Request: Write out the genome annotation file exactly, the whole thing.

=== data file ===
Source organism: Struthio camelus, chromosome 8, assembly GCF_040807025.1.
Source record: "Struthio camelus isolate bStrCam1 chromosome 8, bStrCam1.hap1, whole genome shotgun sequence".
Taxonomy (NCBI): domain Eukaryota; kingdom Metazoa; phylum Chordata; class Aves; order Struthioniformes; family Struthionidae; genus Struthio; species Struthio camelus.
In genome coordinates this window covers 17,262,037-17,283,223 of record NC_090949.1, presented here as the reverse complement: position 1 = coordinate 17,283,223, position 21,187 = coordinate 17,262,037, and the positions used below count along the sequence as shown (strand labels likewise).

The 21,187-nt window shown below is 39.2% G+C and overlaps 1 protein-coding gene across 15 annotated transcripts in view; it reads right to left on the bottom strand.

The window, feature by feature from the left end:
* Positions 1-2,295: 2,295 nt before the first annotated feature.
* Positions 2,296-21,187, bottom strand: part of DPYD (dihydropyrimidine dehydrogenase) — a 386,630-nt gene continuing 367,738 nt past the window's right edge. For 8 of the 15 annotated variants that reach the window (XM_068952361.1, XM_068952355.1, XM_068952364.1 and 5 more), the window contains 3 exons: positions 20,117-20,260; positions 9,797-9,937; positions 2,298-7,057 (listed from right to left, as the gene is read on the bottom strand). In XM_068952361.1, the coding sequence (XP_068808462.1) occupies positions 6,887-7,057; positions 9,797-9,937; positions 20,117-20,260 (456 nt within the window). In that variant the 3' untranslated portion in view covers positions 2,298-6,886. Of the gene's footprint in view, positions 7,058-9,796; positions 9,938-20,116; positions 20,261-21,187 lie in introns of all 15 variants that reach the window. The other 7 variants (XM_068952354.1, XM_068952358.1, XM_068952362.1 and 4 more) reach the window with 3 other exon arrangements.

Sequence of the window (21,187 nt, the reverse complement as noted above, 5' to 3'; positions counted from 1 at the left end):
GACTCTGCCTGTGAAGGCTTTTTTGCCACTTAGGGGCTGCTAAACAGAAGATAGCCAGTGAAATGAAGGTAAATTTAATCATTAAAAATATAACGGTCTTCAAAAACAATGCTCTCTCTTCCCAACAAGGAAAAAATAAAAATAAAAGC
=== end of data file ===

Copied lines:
Source organism: Struthio camelus, chromosome 8, assembly GCF_040807025.1.
Source record: "Struthio camelus isolate bStrCam1 chromosome 8, bStrCam1.hap1, whole genome shotgun sequence".
Taxonomy (NCBI): domain Eukaryota; kingdom Metazoa; phylum Chordata; class Aves; order Struthioniformes; family Struthionidae; genus Struthio; species Struthio camelus.
In genome coordinates this window covers 17,262,037-17,283,223 of record NC_090949.1, presented here as the reverse complement: position 1 = coordinate 17,283,223, position 21,187 = coordinate 17,262,037, and the positions used below count along the sequence as shown (strand labels likewise).

The 21,187-nt window shown below is 39.2% G+C and overlaps 1 protein-coding gene across 15 annotated transcripts in view; it reads right to left on the bottom strand.

The window, feature by feature from the left end:
* Positions 1-2,295: 2,295 nt before the first annotated feature.
* Positions 2,296-21,187, bottom strand: part of DPYD (dihydropyrimidine dehydrogenase) — a 386,630-nt gene continuing 367,738 nt past the window's right edge. For 8 of the 15 annotated variants that reach the window (XM_068952361.1, XM_068952355.1, XM_068952364.1 and 5 more), the window contains 3 exons: positions 20,117-20,260; positions 9,797-9,937; positions 2,298-7,057 (listed from right to left, as the gene is read on the bottom strand). In XM_068952361.1, the coding sequence (XP_068808462.1) occupies positions 6,887-7,057; positions 9,797-9,937; positions 20,117-20,260 (456 nt within the window). In that variant the 3' untranslated portion in view covers positions 2,298-6,886. Of the gene's footprint in view, positions 7,058-9,796; positions 9,938-20,116; positions 20,261-21,187 lie in introns of all 15 variants that reach the window. The other 7 variants (XM_068952354.1, XM_068952358.1, XM_068952362.1 and 4 more) reach the window with 3 other exon arrangements.

Sequence of the window (21,187 nt, the reverse complement as noted above, 5' to 3'; positions counted from 1 at the left end):
GACTCTGCCTGTGAAGGCTTTTTTGCCACTTAGGGGCTGCTAAACAGAAGATAGCCAGTGAAATGAAGGTAAATTTAATCATTAAAAATATAACGGTCTTCAAAAACAATGCTCTCTCTTCCCAACAAGGAAAAAATAAAAATAAAAGC